(Bloomberg) — President Barack Obama will issue a sweeping
set of regulations to cut U.S. power-plant emissions, the
biggest carbon-pollution control effort by the world’s biggest
economy that pressures other countries heading into global
climate talks in Paris later this year.
Obama’s Environmental Protection Agency on Monday will
finalize measures that force states and utilities to use less
coal and more wind power, solar and natural gas. The plan,
estimated to cost $8.4 billion, is expected to go into effect in
the next month or two but is likely to face a legal challenge
that could stall its implementation.
Taken with other measures to curb methane emissions, spur
private companies to use more renewable power and curtail the
use of climate-warming refrigerants, the measure will transform
how electricity has been produced in the U.S. for a century. It
puts the U.S. on the path to cut emissions by 26 percent to 28
percent by 2025, according to the White House. With the U.S.
moving, others may be more likely to follow, analysts say.
This “indicates that the world’s largest economy is
providing big regulatory incentives for clean energy and
penalizing fossil fuels,” said Paul Bledsoe, an energy expert
at the German Marshall Fund who served in President Bill
Clinton’s administration. “It’s that basic underlying economic
signal that tells governments around the world that it’s time to
The U.S., the world’s largest emitter of carbon dioxide
before China supplanted it in recent years, has never
implemented a global agreement to combat climate change.
Negotiators from 195 countries are working on a deal that will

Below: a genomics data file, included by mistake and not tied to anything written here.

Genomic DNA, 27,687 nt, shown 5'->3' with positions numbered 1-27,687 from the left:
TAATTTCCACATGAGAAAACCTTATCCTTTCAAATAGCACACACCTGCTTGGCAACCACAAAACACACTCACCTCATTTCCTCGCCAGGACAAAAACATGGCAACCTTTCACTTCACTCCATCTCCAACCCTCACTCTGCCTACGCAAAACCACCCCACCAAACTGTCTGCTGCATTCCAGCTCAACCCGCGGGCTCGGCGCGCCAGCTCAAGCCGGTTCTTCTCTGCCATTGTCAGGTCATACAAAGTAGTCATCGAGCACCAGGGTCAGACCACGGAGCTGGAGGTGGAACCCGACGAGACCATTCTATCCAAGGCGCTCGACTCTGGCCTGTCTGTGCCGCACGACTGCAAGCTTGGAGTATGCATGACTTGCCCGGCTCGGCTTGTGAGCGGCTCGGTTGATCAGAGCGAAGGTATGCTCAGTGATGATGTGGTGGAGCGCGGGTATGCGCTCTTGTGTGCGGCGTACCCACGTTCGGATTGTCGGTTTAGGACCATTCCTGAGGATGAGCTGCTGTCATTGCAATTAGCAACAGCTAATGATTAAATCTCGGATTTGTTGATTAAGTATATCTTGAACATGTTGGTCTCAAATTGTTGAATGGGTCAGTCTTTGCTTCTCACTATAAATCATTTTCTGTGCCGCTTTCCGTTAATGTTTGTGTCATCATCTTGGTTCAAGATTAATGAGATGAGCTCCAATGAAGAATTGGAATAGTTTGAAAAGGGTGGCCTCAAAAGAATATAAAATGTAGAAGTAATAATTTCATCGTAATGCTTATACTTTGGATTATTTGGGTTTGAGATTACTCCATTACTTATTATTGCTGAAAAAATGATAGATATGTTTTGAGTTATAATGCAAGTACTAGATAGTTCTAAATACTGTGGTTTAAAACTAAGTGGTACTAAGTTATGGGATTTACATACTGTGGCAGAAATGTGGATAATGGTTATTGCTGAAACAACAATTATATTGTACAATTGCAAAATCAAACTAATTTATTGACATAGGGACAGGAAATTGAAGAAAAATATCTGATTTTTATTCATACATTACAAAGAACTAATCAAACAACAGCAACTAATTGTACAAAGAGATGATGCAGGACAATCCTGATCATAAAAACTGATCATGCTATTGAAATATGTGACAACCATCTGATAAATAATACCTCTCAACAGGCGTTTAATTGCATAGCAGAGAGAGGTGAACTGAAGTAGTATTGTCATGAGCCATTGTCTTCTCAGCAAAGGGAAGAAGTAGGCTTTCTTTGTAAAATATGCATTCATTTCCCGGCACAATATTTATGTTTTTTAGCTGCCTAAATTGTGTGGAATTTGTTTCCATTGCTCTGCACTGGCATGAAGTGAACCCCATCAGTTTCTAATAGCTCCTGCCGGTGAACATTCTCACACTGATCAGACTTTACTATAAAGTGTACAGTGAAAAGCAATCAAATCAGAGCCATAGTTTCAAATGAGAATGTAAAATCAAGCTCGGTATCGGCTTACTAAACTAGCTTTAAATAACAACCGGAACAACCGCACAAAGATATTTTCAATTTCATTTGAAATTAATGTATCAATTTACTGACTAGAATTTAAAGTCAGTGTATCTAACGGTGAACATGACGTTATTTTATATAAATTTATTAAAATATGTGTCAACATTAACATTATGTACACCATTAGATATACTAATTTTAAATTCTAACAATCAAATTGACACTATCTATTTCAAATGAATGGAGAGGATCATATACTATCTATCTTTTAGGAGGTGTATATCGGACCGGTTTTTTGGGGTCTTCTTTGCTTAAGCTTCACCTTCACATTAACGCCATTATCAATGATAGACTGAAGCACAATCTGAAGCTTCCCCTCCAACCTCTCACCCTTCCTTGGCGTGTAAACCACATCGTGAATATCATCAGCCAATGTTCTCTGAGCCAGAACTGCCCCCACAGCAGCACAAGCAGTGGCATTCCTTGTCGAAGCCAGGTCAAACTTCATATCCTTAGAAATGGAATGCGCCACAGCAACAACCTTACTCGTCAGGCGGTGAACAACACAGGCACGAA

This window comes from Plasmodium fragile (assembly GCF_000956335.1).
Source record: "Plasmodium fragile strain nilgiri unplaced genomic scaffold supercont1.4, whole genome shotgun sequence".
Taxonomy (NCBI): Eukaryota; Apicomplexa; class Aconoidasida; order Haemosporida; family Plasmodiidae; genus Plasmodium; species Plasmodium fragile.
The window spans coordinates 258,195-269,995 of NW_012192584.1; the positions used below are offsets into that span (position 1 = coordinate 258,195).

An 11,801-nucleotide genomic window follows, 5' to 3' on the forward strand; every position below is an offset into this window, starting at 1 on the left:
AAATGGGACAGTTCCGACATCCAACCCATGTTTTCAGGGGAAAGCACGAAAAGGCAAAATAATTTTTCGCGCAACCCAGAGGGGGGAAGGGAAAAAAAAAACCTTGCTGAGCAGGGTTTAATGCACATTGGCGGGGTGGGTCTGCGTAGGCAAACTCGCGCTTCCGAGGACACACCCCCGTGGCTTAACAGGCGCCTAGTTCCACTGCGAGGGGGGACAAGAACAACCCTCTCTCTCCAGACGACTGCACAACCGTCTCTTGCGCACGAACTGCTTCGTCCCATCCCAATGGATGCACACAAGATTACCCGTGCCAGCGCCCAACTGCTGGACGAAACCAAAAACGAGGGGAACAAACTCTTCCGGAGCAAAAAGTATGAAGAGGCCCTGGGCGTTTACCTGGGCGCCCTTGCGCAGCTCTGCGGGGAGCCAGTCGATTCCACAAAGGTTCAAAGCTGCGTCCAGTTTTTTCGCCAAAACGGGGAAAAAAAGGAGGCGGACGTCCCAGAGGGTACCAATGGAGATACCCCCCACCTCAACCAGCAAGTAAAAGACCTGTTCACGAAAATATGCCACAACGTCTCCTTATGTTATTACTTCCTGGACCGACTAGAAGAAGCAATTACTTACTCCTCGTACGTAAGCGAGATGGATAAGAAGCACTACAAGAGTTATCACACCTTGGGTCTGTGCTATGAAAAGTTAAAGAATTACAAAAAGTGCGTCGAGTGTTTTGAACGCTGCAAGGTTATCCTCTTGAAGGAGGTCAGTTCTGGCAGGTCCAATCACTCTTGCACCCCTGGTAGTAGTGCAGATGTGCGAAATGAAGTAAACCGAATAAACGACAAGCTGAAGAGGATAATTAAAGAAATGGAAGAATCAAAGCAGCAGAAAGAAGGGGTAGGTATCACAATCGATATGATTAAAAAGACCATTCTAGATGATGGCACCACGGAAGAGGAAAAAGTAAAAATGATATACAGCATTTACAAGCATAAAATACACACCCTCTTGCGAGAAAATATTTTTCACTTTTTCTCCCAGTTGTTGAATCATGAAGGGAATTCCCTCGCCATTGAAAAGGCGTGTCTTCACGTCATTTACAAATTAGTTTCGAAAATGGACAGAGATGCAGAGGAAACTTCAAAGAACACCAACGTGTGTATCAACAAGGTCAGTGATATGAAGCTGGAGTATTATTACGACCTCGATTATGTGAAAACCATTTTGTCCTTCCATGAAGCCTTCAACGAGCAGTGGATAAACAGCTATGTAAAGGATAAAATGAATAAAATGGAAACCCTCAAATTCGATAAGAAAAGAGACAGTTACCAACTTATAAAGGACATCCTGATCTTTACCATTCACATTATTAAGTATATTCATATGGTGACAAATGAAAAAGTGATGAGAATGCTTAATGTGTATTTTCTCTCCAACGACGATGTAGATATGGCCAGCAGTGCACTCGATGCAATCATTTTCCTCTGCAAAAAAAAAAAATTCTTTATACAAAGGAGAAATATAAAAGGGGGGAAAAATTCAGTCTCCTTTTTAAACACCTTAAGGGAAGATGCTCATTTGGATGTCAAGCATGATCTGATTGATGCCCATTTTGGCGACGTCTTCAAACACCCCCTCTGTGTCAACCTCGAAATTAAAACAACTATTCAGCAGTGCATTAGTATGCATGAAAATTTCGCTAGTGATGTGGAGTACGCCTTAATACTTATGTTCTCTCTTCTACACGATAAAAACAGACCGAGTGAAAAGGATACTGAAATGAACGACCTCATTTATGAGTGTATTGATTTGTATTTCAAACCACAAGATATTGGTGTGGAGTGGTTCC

bring about meaningful cuts by rich nations and the first caps
from countries such as China. Getting all the nations to agree
is one of the top priorities of the last 18 months of Obama’s
“It’s time for America, and the world, to act on climate
change,” Obama said in a video message released on the White
House Twitter feed.
The EPA plan is the centerpiece of Obama’s climate plan,
and a year after it was first proposed it’s set to be released
Monday. Obama will introduce it at a White House ceremony.
“For too long we’ve seen Washington, D.C., putting off and
delaying serious action” on climate change,’’ White House
spokesman Josh Earnest said in an interview on MSNBC Monday. “I
have no doubt that special interests in Washington, D.C., are
going to squeal, as are the politicians who are in their
The regulations are to take effect after publication in the
Federal Register, but they may be stalled if opponents ask for
stay while challenging in court.
According to documents released in advance, the final rule
aims to accomplish a 32 percent reduction in carbon emissions
from the nation’s power plants by 2030, compared with 2005
levels, against 30 percent in the EPA’s original 2014 proposal.
Emissions are already down 15 percent from that peak.
The plan will accomplish the rest in part by giving states
credit for solar or wind projects that break ground in the next
few years, before the rule takes effect in 2022. It will also
force utilities to run natural-gas plants more or encourage
customers to use less electricity.
Power generation, specifically burning coal to make
electricity, is the biggest source of carbon pollution in the